Disconnect the SSD: Once the SSD has been discovered, the laptop's SSD must be unplugged. You may need to remove any screws or clips, keeping the SSD in place and any cables or connectors attached.
Remove the SSD: After being disconnected from the laptop, the SSD can be removed. The SSD must be handled carefully because physical damage to the drive could result in the loss of data that can be restored.
The next step in hardware-based data recovery is to attach the SSD to a functional computer. The following are the usual procedures involved in this process:
Obtain the required tools: Depending on the interface of the SSD, you will need a SATA-to-USB cable or a SATA-to-IDE adapter to connect it to a functional computer.
Link the SSD: The SSD should be connected to the SATA-to-USB cable or the SATA-to-IDE adapter, and the working computer's USB port or IDE interface should be connected to the other end of the cable or adapter.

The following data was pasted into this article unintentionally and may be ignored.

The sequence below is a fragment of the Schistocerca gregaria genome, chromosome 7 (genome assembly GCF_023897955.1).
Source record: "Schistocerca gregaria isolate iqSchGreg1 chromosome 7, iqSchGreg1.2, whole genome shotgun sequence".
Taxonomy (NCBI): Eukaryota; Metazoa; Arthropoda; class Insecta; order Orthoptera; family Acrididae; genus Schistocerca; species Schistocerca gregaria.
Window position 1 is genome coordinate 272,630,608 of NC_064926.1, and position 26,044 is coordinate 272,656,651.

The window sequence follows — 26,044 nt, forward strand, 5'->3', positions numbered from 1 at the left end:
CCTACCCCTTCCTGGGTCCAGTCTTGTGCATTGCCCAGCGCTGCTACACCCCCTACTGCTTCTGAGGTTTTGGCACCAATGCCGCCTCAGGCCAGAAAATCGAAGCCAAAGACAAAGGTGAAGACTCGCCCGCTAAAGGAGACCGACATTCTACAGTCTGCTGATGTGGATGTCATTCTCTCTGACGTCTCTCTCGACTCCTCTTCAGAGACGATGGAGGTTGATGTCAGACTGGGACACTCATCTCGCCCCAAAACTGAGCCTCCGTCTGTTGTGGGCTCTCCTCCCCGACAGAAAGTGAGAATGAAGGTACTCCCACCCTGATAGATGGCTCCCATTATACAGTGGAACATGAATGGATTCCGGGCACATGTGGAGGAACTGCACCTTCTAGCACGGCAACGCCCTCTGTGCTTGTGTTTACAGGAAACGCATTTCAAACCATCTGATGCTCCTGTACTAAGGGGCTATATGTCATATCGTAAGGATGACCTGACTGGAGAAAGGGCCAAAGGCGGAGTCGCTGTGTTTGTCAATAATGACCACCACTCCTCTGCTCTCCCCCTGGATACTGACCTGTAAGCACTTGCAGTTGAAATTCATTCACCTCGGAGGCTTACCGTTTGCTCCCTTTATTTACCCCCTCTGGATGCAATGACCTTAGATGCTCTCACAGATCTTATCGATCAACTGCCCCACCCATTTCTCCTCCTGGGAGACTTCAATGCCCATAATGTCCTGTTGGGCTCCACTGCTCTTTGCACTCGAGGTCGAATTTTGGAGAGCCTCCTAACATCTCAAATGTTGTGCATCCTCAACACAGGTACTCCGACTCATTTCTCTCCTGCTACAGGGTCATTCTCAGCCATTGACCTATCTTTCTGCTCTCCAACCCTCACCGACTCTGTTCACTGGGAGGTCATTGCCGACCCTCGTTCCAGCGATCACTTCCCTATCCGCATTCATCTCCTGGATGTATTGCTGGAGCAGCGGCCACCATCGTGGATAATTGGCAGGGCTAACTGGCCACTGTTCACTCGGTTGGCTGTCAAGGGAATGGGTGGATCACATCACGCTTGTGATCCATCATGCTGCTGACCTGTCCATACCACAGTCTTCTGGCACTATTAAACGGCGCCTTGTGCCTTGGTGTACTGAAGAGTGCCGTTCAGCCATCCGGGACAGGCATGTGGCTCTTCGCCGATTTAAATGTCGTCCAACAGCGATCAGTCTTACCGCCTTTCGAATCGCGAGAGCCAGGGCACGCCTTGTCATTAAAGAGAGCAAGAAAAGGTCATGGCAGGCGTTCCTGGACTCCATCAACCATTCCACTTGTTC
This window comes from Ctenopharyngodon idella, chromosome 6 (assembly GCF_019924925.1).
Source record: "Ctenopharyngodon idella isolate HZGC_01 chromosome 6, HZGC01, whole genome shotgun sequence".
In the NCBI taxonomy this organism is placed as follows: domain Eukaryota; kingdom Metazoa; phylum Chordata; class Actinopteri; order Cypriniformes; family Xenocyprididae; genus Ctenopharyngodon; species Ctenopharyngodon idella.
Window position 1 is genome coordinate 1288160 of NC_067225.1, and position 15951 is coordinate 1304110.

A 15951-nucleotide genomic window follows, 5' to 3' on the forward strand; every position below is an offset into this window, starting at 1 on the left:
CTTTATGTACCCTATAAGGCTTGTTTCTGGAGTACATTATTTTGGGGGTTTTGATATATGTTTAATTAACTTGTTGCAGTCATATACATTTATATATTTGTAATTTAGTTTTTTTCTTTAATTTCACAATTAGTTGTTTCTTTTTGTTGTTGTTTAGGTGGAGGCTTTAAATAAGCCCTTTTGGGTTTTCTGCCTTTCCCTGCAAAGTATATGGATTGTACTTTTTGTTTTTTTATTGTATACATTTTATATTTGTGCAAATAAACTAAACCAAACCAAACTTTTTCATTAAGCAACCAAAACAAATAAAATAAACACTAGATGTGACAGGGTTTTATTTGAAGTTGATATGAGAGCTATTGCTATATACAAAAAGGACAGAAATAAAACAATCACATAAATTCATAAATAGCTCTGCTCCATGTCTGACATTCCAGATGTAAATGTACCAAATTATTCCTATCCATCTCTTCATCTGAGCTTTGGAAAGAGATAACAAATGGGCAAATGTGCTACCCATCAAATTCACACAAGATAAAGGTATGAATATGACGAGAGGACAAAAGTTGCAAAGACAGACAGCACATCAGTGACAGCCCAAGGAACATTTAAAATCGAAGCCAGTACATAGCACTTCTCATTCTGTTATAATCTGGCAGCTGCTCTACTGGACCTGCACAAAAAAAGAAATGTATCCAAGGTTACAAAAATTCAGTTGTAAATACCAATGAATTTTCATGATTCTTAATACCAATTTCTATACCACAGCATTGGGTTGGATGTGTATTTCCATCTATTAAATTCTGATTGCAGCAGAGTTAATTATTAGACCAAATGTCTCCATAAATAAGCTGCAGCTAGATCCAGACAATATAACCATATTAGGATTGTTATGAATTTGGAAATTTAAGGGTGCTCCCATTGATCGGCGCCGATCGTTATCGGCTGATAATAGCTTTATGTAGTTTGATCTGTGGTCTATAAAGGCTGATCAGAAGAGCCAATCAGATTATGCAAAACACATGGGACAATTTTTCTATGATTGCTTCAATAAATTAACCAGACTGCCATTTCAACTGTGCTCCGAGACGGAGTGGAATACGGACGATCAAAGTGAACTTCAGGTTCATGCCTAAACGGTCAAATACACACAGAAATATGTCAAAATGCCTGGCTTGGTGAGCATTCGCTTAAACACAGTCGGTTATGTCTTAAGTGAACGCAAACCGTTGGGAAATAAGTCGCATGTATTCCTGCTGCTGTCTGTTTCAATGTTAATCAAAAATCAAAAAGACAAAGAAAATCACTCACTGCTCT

Turn on the active computer: Wait for the computer to start up after turning it on.
Getting to the SSD You should be able to access the SSD and any data saved on it using the computer's operating system after the functional machine has booted up.
Hooking up the deceased laptop's SSD to a healthy machine can recover data using specialised technology. These programmes can examine the solid-state drive (SSD) for retrievable data and copy that data to another medium, such as an external hard drive.
Specialised data recovery software and firmware tools are just two examples of the various hardware data recovery tools at your disposal.
Software for specialised data recovery: Software for specialised data recovery can be used to search an SSD for files that can be recovered and to recover those files to another storage device. These programmes can recover data from various file kinds, including documents, photos, and video files. They frequently have complex functionality, such as the capacity to restore data from damaged or corrupted files.
Firmware tools: In some circumstances, data from a dead laptop SSD may be recovered using firmware tools. If the SSD has experienced a firmware-related problem, such as a corrupted controller or firmware defect, these tools can be used to recover data. They are designed to repair or replace the firmware on the SSD.
Read More: How to Check How Many SSD Slots in Laptop?